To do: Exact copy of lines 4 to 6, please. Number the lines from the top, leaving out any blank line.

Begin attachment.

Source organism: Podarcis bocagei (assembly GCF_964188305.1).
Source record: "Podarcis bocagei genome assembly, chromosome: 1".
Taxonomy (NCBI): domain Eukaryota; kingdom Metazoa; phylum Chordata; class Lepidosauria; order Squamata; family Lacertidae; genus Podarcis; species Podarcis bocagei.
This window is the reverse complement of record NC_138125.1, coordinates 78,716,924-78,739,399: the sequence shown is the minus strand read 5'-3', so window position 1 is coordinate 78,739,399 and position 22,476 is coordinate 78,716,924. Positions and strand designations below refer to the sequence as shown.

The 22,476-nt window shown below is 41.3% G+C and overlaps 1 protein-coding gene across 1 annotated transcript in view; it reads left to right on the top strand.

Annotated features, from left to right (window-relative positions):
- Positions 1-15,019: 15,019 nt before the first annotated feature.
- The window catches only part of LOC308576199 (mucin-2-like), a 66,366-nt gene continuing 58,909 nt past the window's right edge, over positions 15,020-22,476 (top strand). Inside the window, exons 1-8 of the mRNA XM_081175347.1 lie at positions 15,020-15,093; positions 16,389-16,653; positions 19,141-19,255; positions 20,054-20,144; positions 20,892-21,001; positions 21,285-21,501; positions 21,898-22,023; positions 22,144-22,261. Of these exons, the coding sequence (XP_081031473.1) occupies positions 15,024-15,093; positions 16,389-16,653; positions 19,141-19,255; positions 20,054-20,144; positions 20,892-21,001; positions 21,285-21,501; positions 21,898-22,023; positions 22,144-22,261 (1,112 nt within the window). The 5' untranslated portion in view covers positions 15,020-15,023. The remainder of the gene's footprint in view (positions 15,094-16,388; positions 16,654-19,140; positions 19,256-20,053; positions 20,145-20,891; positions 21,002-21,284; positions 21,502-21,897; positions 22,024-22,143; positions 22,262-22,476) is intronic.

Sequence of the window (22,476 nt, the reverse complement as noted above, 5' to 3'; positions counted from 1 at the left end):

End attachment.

This window is the reverse complement of record NC_138125.1, coordinates 78,716,924-78,739,399: the sequence shown is the minus strand read 5'-3', so window position 1 is coordinate 78,739,399 and position 22,476 is coordinate 78,716,924. Positions and strand designations below refer to the sequence as shown.

The 22,476-nt window shown below is 41.3% G+C and overlaps 1 protein-coding gene across 1 annotated transcript in view; it reads left to right on the top strand.

Annotated features, from left to right (window-relative positions):